Carol Off Explores Two Opposing Sides of Journalism
Off compared two journalists who embodied the opposing sides of detachment and engagement in their work. She pointed to Sunday Times reporter Marie Colvin, a veteran journalist killed six years ago while covering the war in Syria. The American reporter had been hunted by Syrian forces as she documented the destruction of hospitals, houses and people. Colvin had felt a lasting commitment to the people who became her sources, and though she faced criticism and controversy, she regularly stayed in the conflict zones she covered to help those in need.
“They were her sources, but more importantly they were her motivation, her reason for being there,” said Off.
On the other hand, there is Los Angeles Times reporter Sonia Nazario’s and her massive exposé on children of drug addicts in 1997. Her documentation of the desperate children left nothing to the imagination; their squalid lives were detailed with brutal clarity.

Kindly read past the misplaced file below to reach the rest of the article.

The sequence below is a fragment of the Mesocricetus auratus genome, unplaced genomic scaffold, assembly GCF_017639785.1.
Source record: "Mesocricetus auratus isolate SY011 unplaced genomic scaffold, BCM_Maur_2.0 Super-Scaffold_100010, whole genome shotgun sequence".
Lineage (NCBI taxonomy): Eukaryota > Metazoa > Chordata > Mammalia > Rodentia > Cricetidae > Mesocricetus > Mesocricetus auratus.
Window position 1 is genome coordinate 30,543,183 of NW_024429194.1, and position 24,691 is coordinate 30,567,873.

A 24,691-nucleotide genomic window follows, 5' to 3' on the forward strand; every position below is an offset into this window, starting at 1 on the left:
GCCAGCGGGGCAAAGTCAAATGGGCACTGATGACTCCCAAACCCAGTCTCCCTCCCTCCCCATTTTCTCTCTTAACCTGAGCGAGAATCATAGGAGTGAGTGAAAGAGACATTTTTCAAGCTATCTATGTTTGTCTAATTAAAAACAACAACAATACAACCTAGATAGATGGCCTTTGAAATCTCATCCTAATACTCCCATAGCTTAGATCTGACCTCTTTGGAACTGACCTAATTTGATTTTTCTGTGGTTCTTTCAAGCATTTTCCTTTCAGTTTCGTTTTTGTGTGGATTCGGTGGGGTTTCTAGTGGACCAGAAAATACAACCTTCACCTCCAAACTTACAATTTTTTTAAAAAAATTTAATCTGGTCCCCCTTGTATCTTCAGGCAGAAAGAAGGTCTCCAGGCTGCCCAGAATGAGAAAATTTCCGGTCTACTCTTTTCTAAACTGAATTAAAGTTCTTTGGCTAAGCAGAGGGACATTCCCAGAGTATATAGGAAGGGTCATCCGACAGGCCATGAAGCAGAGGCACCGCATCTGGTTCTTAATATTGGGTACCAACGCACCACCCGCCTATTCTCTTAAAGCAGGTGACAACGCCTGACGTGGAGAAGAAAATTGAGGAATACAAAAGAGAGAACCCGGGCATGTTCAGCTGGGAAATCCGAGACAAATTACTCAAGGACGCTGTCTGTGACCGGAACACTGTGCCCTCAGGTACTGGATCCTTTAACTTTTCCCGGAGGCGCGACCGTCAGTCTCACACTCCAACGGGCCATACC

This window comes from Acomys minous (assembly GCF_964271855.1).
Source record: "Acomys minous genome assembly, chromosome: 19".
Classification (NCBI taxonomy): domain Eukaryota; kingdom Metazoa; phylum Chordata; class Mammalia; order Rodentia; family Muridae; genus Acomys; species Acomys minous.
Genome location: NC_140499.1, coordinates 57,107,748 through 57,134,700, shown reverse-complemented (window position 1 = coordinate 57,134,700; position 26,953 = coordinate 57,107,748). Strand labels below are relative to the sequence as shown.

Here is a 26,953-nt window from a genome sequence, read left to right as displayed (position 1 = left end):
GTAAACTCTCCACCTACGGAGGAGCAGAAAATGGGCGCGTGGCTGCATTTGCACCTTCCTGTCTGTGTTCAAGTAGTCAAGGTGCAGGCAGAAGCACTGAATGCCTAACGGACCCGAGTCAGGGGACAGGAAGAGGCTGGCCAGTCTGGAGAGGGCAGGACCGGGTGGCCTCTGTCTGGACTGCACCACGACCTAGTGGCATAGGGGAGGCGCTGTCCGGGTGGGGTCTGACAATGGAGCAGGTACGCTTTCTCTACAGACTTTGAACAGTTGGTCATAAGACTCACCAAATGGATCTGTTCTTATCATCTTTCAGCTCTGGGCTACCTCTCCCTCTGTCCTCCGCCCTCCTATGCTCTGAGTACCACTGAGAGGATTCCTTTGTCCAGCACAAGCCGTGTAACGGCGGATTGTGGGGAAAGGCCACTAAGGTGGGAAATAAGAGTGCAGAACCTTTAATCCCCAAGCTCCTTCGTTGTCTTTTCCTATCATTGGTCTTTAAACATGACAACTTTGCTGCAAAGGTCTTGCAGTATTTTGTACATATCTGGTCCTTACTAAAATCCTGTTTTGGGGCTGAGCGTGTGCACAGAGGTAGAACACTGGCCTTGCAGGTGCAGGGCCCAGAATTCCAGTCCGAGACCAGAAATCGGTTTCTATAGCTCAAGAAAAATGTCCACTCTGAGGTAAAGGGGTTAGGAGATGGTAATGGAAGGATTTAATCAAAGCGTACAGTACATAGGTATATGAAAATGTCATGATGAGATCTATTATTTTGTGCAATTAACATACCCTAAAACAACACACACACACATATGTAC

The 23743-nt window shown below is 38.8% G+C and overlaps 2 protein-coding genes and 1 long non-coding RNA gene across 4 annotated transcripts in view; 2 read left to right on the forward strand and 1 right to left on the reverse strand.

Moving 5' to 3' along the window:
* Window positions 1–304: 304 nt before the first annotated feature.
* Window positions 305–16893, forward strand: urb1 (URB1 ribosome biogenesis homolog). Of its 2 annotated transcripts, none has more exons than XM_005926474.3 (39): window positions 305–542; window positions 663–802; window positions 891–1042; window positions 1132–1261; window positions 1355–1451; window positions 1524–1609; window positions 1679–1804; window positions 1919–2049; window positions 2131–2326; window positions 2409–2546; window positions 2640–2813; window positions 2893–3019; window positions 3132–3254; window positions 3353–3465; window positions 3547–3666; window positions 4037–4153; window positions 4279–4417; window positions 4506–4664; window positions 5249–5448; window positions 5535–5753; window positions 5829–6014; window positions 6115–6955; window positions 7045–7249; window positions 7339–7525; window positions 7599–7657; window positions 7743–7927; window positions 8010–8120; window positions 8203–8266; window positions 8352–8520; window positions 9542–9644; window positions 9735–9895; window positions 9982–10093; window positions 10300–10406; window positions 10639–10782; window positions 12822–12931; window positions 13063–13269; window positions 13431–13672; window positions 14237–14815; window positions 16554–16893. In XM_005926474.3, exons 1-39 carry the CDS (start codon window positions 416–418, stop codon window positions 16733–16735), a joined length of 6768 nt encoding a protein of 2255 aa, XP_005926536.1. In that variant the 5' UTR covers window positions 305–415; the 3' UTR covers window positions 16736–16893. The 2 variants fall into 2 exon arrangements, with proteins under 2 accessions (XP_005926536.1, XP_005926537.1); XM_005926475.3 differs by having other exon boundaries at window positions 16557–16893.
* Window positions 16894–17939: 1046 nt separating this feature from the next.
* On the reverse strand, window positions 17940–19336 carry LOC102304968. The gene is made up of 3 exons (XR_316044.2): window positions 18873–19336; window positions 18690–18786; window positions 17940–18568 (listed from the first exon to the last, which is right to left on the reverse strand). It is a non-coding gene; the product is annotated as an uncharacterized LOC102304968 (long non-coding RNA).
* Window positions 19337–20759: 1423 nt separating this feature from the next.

Public outcry led to new policies and interventions into the children’s lives. But the outrage also focused on one featured photo: a father brushing his little girl’s teeth with the AIDS-infected mother’s toothbrush.
Nazario did not stop the father when this happened. She believed that to engage would help one person, but to record and report would to potentially help many.
During her formative years, Off was convinced that the best journalist was a fly on the wall. She had to be impartial, disinterested, and above all balanced and fair in her reporting.
But sources, by definition, become vulnerable. They are exposed to consequences, to mockery and sometimes to danger. While the CBC’s journalistic standards and practices handbook references impartiality and conflict of interest, it leaves the obligations to sources up to the reporter.
“We’re on our own, with our own moral compass for guidance,” she said.
“And if you think that’s easy, you are mistaken.”